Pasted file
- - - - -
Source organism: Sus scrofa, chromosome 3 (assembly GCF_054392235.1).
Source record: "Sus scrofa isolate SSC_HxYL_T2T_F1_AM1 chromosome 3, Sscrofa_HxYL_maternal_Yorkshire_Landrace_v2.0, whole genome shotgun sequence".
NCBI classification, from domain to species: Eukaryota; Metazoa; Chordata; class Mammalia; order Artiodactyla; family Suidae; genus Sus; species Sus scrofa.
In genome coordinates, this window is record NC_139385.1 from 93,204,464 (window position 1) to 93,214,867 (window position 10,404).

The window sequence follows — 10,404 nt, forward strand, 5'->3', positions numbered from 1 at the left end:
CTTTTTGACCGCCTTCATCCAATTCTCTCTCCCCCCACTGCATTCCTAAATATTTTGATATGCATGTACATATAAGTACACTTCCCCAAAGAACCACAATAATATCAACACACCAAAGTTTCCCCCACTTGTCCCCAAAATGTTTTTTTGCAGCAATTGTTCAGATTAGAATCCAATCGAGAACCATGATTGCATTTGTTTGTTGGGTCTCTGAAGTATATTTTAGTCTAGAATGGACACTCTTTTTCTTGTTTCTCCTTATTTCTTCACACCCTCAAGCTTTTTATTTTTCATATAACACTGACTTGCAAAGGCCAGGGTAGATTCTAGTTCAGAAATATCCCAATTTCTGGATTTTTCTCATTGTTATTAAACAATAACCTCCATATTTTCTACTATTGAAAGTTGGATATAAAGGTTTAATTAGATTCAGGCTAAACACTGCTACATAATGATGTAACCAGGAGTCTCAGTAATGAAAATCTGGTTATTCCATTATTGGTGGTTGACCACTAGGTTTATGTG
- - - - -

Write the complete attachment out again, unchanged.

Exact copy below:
Source organism: Sus scrofa, chromosome 3 (assembly GCF_054392235.1).
Source record: "Sus scrofa isolate SSC_HxYL_T2T_F1_AM1 chromosome 3, Sscrofa_HxYL_maternal_Yorkshire_Landrace_v2.0, whole genome shotgun sequence".
NCBI classification, from domain to species: Eukaryota; Metazoa; Chordata; class Mammalia; order Artiodactyla; family Suidae; genus Sus; species Sus scrofa.
In genome coordinates, this window is record NC_139385.1 from 93,204,464 (window position 1) to 93,214,867 (window position 10,404).

The window sequence follows — 10,404 nt, forward strand, 5'->3', positions numbered from 1 at the left end:
CTTTTTGACCGCCTTCATCCAATTCTCTCTCCCCCCACTGCATTCCTAAATATTTTGATATGCATGTACATATAAGTACACTTCCCCAAAGAACCACAATAATATCAACACACCAAAGTTTCCCCCACTTGTCCCCAAAATGTTTTTTTGCAGCAATTGTTCAGATTAGAATCCAATCGAGAACCATGATTGCATTTGTTTGTTGGGTCTCTGAAGTATATTTTAGTCTAGAATGGACACTCTTTTTCTTGTTTCTCCTTATTTCTTCACACCCTCAAGCTTTTTATTTTTCATATAACACTGACTTGCAAAGGCCAGGGTAGATTCTAGTTCAGAAATATCCCAATTTCTGGATTTTTCTCATTGTTATTAAACAATAACCTCCATATTTTCTACTATTGAAAGTTGGATATAAAGGTTTAATTAGATTCAGGCTAAACACTGCTACATAATGATGTAACCAGGAGTCTCAGTAATGAAAATCTGGTTATTCCATTATTGGTGGTTGACCACTAGGTTTATGTG